Spray some pine cones with Citronella and pile them around the base of the tree. Cats do not walk on pine cones! (Pine cones also have the same effect in the base of your houseplants.)

These are all great tips, but know that if you use the scent repellent methods, the scent will fade over time and will need to be reapplied. Read on for more tips that MIGHT help!

cats under the Christmas treesource

More Tips For Cat-Proofing the Christmas Tree

We talked about using scents that cats don’t like, or spraying them with water to keep them off the Christmas tree, but we all know that it’s a game of chance – those trees and their ornaments are calling out to kitty to be played with and climbed. Again, there’s no guarantee, but here are some more tips that just might do the trick.
Cat Under the Christmas Treeimage

If possible, set your tree up where it won’t be near any tables, shelves, or other furniture that can be used as a launch pad to jump into the tree.

Cat Jumping on Christmas Treeimage

If your cat is only interested in what is hanging low on the tree, and is not a climber, you can decorate only the top two-thirds of the tree. Or, you can put your delicate or breakable ornaments closer to the top of the tree. Of course, this won’t help if your cat IS a climber.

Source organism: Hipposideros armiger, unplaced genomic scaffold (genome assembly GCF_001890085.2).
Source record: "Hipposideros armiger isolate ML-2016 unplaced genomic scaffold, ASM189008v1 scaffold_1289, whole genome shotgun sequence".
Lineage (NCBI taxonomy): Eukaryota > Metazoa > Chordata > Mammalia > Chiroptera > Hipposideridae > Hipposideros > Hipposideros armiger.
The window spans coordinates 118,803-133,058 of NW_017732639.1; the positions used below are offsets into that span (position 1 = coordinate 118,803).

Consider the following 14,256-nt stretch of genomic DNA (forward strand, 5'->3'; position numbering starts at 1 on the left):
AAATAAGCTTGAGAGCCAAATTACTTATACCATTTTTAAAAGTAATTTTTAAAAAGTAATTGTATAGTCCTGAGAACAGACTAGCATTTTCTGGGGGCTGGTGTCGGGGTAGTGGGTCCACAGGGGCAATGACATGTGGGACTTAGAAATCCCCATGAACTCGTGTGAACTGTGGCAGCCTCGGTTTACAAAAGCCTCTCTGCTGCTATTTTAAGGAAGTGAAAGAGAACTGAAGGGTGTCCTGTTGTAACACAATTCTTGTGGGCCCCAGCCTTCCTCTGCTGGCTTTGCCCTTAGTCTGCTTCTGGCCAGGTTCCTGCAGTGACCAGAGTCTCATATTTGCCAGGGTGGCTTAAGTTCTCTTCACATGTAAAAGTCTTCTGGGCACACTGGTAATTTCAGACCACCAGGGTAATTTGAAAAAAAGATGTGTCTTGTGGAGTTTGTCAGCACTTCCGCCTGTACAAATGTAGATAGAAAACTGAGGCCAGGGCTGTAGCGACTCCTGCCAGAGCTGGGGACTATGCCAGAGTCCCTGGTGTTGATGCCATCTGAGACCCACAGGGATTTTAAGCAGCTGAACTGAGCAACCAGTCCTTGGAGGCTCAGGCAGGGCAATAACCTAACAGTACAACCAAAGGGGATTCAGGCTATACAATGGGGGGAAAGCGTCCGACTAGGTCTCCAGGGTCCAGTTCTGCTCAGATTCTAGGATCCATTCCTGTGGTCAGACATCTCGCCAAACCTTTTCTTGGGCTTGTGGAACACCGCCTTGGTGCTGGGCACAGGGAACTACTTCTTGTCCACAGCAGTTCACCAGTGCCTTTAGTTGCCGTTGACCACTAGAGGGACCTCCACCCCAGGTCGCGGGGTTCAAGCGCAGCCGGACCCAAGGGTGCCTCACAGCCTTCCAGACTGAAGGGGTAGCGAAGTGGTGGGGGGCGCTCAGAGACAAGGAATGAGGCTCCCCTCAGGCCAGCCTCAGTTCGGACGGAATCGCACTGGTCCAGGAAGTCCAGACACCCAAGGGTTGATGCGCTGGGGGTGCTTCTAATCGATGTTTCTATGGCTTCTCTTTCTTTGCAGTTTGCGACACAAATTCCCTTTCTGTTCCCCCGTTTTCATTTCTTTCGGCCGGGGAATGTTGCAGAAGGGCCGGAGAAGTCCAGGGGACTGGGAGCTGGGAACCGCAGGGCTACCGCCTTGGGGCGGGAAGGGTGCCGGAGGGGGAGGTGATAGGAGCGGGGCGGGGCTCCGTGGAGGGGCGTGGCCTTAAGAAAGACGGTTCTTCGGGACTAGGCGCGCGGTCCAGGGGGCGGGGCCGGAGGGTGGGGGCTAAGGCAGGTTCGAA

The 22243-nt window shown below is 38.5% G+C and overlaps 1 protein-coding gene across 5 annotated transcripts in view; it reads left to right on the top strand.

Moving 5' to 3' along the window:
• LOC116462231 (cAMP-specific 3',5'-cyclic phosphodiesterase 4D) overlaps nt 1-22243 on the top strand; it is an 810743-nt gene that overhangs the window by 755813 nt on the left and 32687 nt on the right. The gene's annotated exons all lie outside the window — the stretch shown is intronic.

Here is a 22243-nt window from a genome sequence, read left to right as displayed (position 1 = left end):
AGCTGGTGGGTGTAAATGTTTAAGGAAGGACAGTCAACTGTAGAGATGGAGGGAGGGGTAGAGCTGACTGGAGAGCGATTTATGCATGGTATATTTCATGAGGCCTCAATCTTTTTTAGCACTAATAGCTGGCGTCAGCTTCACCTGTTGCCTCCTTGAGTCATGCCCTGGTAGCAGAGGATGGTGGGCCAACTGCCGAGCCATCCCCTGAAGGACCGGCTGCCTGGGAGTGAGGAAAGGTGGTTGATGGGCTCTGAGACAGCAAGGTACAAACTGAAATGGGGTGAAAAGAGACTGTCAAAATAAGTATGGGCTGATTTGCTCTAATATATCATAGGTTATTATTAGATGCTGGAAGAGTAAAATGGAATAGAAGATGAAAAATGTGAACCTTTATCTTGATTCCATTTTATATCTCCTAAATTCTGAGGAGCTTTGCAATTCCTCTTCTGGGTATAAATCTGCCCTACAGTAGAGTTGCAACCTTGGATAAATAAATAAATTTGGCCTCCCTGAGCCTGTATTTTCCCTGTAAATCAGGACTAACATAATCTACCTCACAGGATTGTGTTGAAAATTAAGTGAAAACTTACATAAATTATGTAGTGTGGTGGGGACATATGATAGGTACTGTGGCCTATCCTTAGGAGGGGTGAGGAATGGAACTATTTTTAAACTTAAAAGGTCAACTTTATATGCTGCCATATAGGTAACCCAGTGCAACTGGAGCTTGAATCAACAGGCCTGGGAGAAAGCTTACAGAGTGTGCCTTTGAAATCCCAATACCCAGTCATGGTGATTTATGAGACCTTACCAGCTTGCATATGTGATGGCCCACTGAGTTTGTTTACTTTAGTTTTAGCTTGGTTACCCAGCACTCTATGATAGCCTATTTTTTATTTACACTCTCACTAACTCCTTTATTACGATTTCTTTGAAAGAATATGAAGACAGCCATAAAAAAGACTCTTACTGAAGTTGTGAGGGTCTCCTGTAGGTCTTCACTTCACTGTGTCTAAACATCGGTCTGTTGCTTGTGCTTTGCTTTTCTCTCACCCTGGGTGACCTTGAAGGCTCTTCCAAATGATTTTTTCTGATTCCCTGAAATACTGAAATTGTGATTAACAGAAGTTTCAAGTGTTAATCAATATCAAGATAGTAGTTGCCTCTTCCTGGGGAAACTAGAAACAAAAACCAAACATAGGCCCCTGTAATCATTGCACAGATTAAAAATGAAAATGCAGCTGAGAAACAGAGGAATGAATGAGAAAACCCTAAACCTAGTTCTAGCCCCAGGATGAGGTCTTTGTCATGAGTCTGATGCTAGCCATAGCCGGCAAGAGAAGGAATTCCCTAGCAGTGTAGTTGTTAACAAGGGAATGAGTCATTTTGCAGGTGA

On the other hand, you might try adding some interesting and safe ornaments to the very bottom of the tree, so that they hang down below the tree, to keep kitty busy without climbing the tree. For example, securely attached jingle bells are great fun to bat at, make an interesting sound, and are not going to be swallowed (as long as you use ones that are big enough).

Kitty by Christmas Treeimage

If you’re not opposed to having a smaller tree, you can set it up in a bedroom or other room that can be shut off from the cat, and carry it into the front room or family room on Christmas Eve or Christmas Day when the family celebrates.